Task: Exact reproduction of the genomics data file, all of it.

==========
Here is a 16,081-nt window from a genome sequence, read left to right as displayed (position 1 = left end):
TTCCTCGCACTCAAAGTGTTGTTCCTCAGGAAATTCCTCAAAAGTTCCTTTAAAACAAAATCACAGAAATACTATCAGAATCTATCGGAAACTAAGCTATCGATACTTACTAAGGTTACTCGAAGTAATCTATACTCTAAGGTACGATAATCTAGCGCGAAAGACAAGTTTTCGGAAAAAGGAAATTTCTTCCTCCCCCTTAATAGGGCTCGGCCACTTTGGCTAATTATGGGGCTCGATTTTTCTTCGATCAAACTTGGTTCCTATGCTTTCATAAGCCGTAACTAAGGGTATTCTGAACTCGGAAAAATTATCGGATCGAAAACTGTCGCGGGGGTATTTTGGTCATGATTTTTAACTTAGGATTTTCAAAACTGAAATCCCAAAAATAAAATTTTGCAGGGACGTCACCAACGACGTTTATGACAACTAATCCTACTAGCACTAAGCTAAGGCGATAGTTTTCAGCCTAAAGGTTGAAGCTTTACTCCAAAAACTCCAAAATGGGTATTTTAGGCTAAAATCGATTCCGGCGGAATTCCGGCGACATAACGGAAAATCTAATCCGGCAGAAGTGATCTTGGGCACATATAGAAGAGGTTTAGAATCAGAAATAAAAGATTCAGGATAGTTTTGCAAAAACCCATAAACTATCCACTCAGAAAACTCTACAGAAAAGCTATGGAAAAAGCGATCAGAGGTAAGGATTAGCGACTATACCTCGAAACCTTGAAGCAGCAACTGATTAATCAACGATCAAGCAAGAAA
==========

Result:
Here is a 16,081-nt window from a genome sequence, read left to right as displayed (position 1 = left end):
TTCCTCGCACTCAAAGTGTTGTTCCTCAGGAAATTCCTCAAAAGTTCCTTTAAAACAAAATCACAGAAATACTATCAGAATCTATCGGAAACTAAGCTATCGATACTTACTAAGGTTACTCGAAGTAATCTATACTCTAAGGTACGATAATCTAGCGCGAAAGACAAGTTTTCGGAAAAAGGAAATTTCTTCCTCCCCCTTAATAGGGCTCGGCCACTTTGGCTAATTATGGGGCTCGATTTTTCTTCGATCAAACTTGGTTCCTATGCTTTCATAAGCCGTAACTAAGGGTATTCTGAACTCGGAAAAATTATCGGATCGAAAACTGTCGCGGGGGTATTTTGGTCATGATTTTTAACTTAGGATTTTCAAAACTGAAATCCCAAAAATAAAATTTTGCAGGGACGTCACCAACGACGTTTATGACAACTAATCCTACTAGCACTAAGCTAAGGCGATAGTTTTCAGCCTAAAGGTTGAAGCTTTACTCCAAAAACTCCAAAATGGGTATTTTAGGCTAAAATCGATTCCGGCGGAATTCCGGCGACATAACGGAAAATCTAATCCGGCAGAAGTGATCTTGGGCACATATAGAAGAGGTTTAGAATCAGAAATAAAAGATTCAGGATAGTTTTGCAAAAACCCATAAACTATCCACTCAGAAAACTCTACAGAAAAGCTATGGAAAAAGCGATCAGAGGTAAGGATTAGCGACTATACCTCGAAACCTTGAAGCAGCAACTGATTAATCAACGATCAAGCAAGAAA